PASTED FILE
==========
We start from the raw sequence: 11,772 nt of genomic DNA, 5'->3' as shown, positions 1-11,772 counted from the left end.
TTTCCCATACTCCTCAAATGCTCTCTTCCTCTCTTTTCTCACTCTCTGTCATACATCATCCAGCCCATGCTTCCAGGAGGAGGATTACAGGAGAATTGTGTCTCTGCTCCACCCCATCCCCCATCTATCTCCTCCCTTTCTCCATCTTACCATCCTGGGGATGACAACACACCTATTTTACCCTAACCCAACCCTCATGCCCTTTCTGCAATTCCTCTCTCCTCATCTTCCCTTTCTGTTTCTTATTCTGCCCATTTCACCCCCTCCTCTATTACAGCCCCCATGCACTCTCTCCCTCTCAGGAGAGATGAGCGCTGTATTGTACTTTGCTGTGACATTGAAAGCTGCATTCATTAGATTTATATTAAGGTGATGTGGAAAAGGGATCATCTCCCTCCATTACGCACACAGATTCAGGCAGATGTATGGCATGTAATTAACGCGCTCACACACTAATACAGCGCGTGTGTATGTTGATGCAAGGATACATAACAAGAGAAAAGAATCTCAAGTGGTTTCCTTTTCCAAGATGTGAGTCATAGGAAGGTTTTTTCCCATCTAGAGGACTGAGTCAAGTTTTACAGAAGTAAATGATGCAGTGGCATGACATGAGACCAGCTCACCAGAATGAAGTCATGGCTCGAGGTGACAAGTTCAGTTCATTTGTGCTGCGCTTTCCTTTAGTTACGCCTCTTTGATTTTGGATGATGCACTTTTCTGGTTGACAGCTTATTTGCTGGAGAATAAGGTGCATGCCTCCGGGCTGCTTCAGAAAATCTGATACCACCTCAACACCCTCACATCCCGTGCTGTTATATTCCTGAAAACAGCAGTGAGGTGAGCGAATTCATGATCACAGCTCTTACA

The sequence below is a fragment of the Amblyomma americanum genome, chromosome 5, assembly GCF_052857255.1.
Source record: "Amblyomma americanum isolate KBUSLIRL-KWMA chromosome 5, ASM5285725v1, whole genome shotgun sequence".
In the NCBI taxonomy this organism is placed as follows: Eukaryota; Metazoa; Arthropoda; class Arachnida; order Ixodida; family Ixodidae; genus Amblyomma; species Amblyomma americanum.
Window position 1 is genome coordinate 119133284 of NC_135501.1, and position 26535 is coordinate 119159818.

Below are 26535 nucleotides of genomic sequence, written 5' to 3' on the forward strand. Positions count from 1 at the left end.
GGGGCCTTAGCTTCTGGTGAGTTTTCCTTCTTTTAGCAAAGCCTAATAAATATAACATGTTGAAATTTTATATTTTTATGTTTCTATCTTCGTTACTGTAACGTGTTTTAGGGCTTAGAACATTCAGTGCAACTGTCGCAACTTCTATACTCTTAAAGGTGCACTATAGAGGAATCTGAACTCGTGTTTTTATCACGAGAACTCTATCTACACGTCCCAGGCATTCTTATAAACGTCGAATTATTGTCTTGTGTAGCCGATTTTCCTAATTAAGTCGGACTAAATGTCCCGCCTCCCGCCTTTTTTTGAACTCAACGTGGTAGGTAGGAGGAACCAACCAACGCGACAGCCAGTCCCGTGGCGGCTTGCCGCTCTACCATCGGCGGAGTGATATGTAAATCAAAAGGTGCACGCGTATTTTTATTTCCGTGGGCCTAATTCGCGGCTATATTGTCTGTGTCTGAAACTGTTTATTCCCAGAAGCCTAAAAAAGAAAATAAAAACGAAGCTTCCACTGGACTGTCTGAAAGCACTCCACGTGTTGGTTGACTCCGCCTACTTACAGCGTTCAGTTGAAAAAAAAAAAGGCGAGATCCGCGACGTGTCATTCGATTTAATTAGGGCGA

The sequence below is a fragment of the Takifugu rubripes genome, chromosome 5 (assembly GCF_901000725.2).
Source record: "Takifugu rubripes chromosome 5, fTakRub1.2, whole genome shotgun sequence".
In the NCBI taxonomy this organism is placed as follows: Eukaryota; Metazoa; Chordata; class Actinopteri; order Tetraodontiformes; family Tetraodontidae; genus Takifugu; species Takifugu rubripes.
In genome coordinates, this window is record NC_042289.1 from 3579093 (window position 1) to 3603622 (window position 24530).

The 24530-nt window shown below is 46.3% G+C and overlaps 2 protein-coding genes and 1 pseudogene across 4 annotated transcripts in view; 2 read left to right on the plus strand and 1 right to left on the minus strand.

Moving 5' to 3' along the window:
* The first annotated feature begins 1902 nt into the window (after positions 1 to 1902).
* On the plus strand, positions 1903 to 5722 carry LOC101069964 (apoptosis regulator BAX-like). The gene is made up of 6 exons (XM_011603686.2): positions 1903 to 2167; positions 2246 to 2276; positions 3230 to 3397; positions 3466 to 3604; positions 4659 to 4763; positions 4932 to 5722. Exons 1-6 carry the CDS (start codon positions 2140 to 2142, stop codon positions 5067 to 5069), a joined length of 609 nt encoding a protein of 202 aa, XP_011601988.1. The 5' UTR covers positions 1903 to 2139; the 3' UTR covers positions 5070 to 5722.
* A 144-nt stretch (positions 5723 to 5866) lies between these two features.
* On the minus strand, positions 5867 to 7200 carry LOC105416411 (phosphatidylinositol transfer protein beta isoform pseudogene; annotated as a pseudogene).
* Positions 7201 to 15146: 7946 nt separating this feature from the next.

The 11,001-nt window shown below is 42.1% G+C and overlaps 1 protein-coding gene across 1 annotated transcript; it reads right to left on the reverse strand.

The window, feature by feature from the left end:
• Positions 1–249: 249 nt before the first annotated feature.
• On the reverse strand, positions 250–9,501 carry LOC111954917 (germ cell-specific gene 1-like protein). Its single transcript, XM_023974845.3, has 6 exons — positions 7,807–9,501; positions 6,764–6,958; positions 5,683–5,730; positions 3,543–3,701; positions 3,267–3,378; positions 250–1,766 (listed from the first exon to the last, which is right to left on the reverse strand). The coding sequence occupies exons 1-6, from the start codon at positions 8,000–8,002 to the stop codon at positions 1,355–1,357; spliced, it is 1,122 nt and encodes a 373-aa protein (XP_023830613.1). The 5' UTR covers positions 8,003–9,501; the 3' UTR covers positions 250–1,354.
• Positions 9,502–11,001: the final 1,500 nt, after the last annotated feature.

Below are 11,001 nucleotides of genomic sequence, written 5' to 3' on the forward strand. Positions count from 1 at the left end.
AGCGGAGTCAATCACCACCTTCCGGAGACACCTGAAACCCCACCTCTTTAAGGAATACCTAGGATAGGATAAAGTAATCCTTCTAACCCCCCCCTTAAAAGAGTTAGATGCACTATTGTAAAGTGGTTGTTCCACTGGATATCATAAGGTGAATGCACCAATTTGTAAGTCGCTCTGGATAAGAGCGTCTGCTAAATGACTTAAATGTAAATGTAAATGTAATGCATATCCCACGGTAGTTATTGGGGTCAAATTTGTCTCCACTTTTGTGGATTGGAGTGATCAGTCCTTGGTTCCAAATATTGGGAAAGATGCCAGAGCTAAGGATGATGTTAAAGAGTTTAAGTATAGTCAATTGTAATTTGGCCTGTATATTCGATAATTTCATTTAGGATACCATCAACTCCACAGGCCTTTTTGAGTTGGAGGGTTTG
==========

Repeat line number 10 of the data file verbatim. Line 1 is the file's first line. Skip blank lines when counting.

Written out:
Source record: "Takifugu rubripes chromosome 5, fTakRub1.2, whole genome shotgun sequence".